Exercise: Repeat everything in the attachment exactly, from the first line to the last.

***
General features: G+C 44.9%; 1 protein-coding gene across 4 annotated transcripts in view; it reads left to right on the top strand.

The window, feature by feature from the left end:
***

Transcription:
General features: G+C 44.9%; 1 protein-coding gene across 4 annotated transcripts in view; it reads left to right on the top strand.

The window, feature by feature from the left end: